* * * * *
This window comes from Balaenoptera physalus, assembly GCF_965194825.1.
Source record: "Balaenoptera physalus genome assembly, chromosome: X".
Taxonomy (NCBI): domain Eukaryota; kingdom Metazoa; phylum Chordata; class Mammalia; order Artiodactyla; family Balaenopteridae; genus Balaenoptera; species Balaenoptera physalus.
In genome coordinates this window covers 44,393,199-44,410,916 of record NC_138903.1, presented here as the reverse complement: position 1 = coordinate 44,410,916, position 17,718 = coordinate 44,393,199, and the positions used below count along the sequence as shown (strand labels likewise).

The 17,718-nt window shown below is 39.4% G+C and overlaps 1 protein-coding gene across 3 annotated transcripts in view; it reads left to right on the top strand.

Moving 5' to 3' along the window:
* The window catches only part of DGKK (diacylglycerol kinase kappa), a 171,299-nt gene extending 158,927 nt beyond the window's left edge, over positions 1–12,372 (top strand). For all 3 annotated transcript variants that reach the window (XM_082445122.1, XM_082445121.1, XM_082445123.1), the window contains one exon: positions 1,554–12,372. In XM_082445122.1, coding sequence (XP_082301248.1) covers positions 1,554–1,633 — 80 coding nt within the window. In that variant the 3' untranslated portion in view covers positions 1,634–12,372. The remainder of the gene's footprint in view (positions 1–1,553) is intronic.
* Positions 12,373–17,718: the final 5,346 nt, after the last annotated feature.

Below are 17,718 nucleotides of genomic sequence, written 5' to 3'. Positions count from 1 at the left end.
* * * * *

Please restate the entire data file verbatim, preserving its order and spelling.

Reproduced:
This window comes from Balaenoptera physalus, assembly GCF_965194825.1.
Source record: "Balaenoptera physalus genome assembly, chromosome: X".
Taxonomy (NCBI): domain Eukaryota; kingdom Metazoa; phylum Chordata; class Mammalia; order Artiodactyla; family Balaenopteridae; genus Balaenoptera; species Balaenoptera physalus.
In genome coordinates this window covers 44,393,199-44,410,916 of record NC_138903.1, presented here as the reverse complement: position 1 = coordinate 44,410,916, position 17,718 = coordinate 44,393,199, and the positions used below count along the sequence as shown (strand labels likewise).

The 17,718-nt window shown below is 39.4% G+C and overlaps 1 protein-coding gene across 3 annotated transcripts in view; it reads left to right on the top strand.

Moving 5' to 3' along the window:
* The window catches only part of DGKK (diacylglycerol kinase kappa), a 171,299-nt gene extending 158,927 nt beyond the window's left edge, over positions 1–12,372 (top strand). For all 3 annotated transcript variants that reach the window (XM_082445122.1, XM_082445121.1, XM_082445123.1), the window contains one exon: positions 1,554–12,372. In XM_082445122.1, coding sequence (XP_082301248.1) covers positions 1,554–1,633 — 80 coding nt within the window. In that variant the 3' untranslated portion in view covers positions 1,634–12,372. The remainder of the gene's footprint in view (positions 1–1,553) is intronic.
* Positions 12,373–17,718: the final 5,346 nt, after the last annotated feature.

Below are 17,718 nucleotides of genomic sequence, written 5' to 3'. Positions count from 1 at the left end.